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6a00c22525672a8fdb00e398e932580004-500piOver the past two weeks I’ve read author Ken Follett’s two best seller novels The Pillars of the Earth and the follow up World Without End.  Follett, normally a thriller novelist, began Pillars  years ago after he became fascinated with how Cathedrals are built and the people who built them.  Pillars was published in the 1990’s and at first was not a hit then by word of mouth more copies were sold.  Later Oprah added it to her book club and Pillars became a New York Times Best seller.  In 2007, Follett continued the story 200 years later with new characters but in the same England town, Knightsbridge with the characters once again dealing with problems with King of England and the town’s Priory.  

Both novels are set amongst historical detail but are written as 20th Century literature allowing the reader worldwithoutendto not be bogged down by mid-century English and Psychology.  Though both are daunting in length the pages fly by and though I read incredibly fast most find this to be true too.  The only downside; these books are heavy! 

Review of Pillars of the Earth:

Here, Follett sets the thrillers aside for a long, steady story about building a cathedral in 12th-century England. Bloodthirsty or adventure-crazed Follett readers will be frustrated, but anyone who has ever been moved by the splendors of a fine church will sink right into this highly detailed but fast-moving historical work – a novel about the people and skills needed to put up an eye-popping cathedral in the very unsettled days just before the ascension of Henry II. The cathedral is the brainchild of Philip, prior of the monastery at Kingsbridge, and Tom, an itinerant master mason. Philip, shrewd and ambitious but genuinely devout, sees it as a sign of divine agreement when his decrepit old cathedral burns on the night that Tom and his starving family show up seeking shelter. Actually, it’s Tom’s clever stepson Jack who has stepped in to carry out God’s will by secretly torching the cathedral attic, but the effect is the same. Tom gets the commission to start the rebuilding – which is what he has wanted to do more than anything in his life. Meanwhile, however, the work is complicated greatly by local politics. There is a loathsome baron and his family who have usurped the local earldom and allied themselves with the powerful, cynical bishop – who is himself sinfully jealous of Philip’s cathedral. There are the dispossessed heirs to earldom, a beautiful girl and her bellicose brother, both sworn to root out the usurpers. And there is the mysterious Ellen, Tom’s second wife, who witnessed an ancient treachery that haunts the bishop, the priory, and the vile would-be earl. The great work is set back, and Tom is killed in a raid by the rivals. It falls to young Jack to finish the work. Thriller writing turns out to be pretty good training, since Follett’s history moves like a fast freight train. Details are plenty, but they support rather than smother. It’s all quite entertaining and memorable. (Kirkus Reviews)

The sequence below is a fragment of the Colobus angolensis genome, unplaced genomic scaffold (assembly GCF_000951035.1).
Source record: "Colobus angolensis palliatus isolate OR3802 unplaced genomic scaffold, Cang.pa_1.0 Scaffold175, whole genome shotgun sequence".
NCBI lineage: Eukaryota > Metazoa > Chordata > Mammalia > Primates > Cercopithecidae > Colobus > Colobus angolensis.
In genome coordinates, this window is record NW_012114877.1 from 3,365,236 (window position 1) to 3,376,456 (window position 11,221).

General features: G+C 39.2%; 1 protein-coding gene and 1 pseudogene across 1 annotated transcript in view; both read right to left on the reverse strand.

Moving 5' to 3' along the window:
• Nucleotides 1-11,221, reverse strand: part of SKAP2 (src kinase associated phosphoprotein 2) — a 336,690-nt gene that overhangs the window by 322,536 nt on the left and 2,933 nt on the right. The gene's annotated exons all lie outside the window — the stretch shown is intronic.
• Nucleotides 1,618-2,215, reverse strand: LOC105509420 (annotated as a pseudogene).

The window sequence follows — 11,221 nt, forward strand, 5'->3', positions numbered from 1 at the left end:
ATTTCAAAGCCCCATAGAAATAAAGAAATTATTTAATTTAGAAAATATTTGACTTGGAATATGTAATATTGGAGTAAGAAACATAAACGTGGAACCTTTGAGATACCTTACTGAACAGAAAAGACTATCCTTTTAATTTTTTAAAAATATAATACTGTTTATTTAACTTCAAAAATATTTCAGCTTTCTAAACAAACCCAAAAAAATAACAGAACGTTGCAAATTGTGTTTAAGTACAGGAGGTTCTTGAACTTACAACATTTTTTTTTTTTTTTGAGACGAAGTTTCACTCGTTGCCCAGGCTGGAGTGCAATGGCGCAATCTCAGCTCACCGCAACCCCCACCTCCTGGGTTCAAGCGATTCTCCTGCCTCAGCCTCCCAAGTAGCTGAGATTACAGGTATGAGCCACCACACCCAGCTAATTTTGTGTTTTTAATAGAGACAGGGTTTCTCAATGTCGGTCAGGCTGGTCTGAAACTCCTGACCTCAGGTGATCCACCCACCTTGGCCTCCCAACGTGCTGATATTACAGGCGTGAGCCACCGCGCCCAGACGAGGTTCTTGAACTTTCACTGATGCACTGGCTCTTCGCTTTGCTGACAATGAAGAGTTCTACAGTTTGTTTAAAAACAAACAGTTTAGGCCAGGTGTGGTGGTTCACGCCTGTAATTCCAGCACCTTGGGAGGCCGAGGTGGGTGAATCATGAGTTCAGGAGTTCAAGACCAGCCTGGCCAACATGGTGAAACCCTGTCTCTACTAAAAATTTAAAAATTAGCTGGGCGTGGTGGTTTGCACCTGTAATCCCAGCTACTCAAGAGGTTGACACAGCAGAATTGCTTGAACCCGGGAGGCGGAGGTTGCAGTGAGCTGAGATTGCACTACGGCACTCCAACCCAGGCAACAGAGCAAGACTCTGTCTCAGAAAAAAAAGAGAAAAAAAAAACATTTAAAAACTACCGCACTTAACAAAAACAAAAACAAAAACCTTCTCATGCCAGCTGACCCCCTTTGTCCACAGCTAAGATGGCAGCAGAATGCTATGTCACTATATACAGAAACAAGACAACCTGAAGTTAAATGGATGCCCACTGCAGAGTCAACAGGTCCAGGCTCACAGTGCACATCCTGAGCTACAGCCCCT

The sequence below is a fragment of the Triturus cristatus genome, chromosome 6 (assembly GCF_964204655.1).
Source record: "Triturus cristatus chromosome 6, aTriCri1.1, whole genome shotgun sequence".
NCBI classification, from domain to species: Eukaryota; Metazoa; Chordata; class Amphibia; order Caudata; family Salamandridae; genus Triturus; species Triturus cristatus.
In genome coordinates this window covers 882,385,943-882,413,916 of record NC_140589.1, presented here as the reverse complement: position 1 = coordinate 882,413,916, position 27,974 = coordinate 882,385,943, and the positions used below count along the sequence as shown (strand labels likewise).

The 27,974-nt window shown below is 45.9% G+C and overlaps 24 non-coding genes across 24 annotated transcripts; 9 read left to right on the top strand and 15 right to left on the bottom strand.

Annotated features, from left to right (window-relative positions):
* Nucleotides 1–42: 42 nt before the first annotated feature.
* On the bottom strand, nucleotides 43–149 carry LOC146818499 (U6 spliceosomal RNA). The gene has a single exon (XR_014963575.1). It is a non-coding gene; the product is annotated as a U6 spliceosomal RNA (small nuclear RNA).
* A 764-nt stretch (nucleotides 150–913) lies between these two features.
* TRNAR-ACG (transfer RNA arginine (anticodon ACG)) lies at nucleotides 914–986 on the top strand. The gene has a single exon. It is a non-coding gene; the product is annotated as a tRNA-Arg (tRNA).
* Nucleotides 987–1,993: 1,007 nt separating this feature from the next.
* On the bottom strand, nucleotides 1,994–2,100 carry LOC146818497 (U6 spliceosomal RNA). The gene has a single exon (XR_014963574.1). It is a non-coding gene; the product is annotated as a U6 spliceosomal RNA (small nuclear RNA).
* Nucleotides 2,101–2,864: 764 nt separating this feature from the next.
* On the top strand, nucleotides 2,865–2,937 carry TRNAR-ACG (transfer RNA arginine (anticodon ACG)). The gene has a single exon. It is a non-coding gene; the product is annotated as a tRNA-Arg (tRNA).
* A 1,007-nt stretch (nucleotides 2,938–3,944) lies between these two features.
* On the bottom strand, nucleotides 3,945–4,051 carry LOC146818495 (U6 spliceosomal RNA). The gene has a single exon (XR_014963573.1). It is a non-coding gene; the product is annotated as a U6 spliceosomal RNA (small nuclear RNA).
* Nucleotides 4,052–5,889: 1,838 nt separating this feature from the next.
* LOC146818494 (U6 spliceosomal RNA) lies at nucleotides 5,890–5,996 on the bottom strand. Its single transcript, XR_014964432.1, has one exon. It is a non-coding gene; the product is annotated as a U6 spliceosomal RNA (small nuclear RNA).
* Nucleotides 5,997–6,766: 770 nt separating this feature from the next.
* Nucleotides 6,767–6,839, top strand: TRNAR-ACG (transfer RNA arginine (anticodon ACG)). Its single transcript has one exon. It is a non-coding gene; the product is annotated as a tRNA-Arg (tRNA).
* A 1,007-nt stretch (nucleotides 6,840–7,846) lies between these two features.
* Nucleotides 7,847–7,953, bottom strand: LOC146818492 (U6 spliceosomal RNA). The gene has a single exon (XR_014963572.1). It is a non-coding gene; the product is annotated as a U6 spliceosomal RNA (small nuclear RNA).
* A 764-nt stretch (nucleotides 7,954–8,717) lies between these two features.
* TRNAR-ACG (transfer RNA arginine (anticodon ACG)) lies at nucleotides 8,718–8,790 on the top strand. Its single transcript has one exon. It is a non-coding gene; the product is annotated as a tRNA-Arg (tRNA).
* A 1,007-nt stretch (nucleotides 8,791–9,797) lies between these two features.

-Koop

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“There are two kinds of secrets: those we keep from others, and the ones we hide from ourselves.” – Frank

Post Secret is an ongoing community art project where people mail in their secrets anonymously on one side of a homemade postcard. – Frank Warren (creator of Post Secret)